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Blinded comparison of the 21 item BDI (revised version) with ICD-9 and ICD-10 diagnosis of depression.
The neuropsychiatric (tertiary referral) clinics at Addenbrooke's Hospital, UK.
2 samples were studied: 129 patients with probable AD (AD based on NINCDS-ADRDA criteria, mean age 62 y, 64% men) and 52 with probable AD plus depression (mean age 62 y, 52% men).
Description of test and diagnostic standard
The BDI was self administered during a 45 minute computerised testing session. 8 core questionnaires were given during this session one of which was the BDI. A global BDI score was obtained as well as a cognitive score (items 1–13) and a somatic score (items 14–21). The diagnostic standard was ICD-9 and ICD-10. ICD-10 criteria for depression included depressed mood; loss of interest and enjoyment, reduced self esteem, ideas of guilt or unworthiness; bleak and pessimistic view of the future; and ideas of self harm.
Main outcome measures
Sensitivity, specificity, and positive and negative likelihood ratios (LRs) for each cut off point on the BDI, and area under the receiver operating characteristic (ROC) curve.
The table⇓ represents sensitivity, specificity, and positive and negative LRs. A BDI score of 12 offered the best compromise. ROC curves for total BDI and cognitiveand somatic item subsets showed low sensitivity and low areas under the curve indices.
The 21 item revised version of the Beck Depression Inventory had low sensitivity and moderate specificity for detecting depression in patients with Alzheimer's disease.
This study by Wagle et al found that the BDI was not consistent with ICD-10 criteria for diagnosing depression in people with AD. In some ways this is not surprising, as the authors chose the BDI, not because it is the most appropriate scale, but because it would be useful for comparison with other populations. The article does, however, raise various issues about depression in dementia.
Firstly, the symptoms overlap. The gold standard for depression used in this study was ICD-10. To be diagnosed as depressed an individual needs 4 items that include: loss of interest and enjoyment, increased fatigue, reduced concentration and attention, and disturbed sleep. Many clinicians may consider these symptoms to be part of AD.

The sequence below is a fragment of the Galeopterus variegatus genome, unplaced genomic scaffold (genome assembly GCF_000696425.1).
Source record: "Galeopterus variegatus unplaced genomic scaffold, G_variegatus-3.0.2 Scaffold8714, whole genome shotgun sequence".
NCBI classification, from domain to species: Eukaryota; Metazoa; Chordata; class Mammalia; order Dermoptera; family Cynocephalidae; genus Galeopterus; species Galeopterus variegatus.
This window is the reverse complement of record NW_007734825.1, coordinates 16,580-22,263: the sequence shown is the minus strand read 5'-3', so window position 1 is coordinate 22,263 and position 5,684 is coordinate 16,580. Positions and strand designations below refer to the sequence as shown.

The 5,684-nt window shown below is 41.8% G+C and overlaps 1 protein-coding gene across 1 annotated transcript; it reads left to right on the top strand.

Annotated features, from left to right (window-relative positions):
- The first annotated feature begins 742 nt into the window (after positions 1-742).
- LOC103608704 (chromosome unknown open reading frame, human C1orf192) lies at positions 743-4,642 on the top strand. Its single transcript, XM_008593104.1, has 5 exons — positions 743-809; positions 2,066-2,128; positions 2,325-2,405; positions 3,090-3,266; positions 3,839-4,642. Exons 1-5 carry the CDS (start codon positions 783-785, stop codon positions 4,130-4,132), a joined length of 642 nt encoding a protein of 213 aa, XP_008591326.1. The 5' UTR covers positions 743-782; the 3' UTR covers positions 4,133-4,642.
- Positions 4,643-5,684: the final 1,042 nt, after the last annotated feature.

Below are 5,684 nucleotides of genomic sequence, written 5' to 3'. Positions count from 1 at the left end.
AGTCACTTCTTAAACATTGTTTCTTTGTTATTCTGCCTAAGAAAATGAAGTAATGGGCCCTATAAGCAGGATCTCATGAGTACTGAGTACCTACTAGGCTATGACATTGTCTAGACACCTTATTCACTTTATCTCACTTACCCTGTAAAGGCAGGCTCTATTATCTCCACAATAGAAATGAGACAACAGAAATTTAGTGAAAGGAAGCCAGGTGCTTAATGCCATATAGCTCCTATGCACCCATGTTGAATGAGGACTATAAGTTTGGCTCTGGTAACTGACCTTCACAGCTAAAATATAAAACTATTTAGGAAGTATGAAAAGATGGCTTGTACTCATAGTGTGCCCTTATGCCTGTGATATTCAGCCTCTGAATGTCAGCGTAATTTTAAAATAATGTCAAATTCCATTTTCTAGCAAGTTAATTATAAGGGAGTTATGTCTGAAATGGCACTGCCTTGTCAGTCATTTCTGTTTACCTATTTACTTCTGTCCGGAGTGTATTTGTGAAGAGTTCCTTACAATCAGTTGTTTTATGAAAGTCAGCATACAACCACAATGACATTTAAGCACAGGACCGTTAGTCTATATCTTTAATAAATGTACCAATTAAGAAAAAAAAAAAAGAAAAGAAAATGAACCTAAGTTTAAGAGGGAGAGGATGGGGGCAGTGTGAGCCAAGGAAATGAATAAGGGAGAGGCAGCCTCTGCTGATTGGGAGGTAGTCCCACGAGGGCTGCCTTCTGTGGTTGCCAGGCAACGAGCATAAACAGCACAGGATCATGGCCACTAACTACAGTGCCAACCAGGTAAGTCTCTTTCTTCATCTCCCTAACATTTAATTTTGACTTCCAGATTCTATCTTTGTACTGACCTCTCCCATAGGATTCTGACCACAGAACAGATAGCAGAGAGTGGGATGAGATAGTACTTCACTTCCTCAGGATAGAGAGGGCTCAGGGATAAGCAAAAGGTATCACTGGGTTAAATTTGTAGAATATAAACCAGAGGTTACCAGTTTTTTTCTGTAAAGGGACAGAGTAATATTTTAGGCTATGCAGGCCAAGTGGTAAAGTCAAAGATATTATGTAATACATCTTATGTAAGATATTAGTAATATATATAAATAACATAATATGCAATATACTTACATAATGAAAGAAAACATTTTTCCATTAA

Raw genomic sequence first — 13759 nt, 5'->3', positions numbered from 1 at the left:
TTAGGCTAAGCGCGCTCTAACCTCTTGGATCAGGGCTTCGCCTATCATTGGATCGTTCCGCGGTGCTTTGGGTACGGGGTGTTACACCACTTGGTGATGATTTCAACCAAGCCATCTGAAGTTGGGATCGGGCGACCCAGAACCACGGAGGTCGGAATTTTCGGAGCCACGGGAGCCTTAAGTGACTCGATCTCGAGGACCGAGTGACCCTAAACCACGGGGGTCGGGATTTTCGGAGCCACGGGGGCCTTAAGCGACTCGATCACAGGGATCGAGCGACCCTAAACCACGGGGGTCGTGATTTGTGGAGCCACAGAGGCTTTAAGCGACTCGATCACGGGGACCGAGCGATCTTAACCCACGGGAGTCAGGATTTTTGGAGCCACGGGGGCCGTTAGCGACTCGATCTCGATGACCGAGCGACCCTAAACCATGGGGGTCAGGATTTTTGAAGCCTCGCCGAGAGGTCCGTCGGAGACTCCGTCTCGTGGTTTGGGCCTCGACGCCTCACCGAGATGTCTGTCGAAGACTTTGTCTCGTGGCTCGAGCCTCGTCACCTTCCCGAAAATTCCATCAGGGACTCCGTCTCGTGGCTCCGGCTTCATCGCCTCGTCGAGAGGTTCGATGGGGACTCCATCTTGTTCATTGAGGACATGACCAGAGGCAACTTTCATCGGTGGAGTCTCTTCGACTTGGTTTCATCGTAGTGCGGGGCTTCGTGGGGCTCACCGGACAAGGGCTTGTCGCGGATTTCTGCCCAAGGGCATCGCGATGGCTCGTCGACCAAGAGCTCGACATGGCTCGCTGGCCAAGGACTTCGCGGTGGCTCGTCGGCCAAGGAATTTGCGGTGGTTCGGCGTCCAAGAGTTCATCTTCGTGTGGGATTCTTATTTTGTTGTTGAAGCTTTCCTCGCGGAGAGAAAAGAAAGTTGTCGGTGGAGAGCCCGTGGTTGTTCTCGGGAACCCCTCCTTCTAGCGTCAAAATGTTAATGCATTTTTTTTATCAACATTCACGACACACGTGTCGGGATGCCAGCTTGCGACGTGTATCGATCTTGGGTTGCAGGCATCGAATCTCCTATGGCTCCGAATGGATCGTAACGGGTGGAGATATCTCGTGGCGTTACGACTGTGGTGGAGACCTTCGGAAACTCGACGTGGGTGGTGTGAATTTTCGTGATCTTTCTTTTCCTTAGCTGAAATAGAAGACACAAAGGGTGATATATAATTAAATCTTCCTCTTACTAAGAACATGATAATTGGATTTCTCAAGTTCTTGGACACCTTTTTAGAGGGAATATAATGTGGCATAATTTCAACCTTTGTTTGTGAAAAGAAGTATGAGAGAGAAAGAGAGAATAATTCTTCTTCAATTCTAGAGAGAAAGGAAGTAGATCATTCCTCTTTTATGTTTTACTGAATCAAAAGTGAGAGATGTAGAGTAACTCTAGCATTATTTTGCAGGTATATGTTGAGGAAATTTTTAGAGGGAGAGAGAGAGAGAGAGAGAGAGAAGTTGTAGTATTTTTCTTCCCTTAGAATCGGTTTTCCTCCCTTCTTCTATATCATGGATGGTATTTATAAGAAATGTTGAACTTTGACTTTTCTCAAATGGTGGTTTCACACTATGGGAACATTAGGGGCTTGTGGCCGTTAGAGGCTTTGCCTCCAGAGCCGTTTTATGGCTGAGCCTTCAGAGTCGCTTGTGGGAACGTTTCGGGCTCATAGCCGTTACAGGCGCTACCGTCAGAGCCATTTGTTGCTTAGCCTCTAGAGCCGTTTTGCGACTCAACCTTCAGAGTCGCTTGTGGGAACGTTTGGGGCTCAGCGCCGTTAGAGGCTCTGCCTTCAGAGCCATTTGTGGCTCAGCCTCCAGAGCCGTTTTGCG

Secondly, symptoms may not be reported. Patients may forget symptoms or find them difficult to articulate. Symptoms fluctuate. Patients may find it difficult to answer the BDI on a computer screen even with help from their carers.
Thirdly, the BDI was not designed as a diagnostic instrument for the elderly. Various somatic symptoms are included in the scale and these are common in non-depressed older people. Interestingly, the authors found that the somatic symptoms were more common in depressed than non-depressed patients, but they were not as useful as other symptoms in separating the 2 groups.
So, where does this leave us? Depression is common in dementia. It is unpleasant for patients and carers, and there is some evidence that it is treatable with antidepressants or behaviour therapy.1 The search is on for other scales that may prove useful for screening. The Geriatric Depression Scale was designed for depression in the elderly, and appears to be useful in patients with mild to moderate dementia.2 The Cornell Scale for Depression in Dementia uses information from caregivers and relies more on observable symptoms such as agitation, weight loss, and early morning wakening. Perhaps these scales (or others) will succeed where the BDI has failed.
Source of funding: no external funding.
For correspondence: Dr G E Berrios, University of Cambridge, Department of Psychiatry, Addenbrooke's Hospital (Box 189), Hills Road, Cambridge CB2 2QQ, UK. Fax +44 (0)1223 336968.
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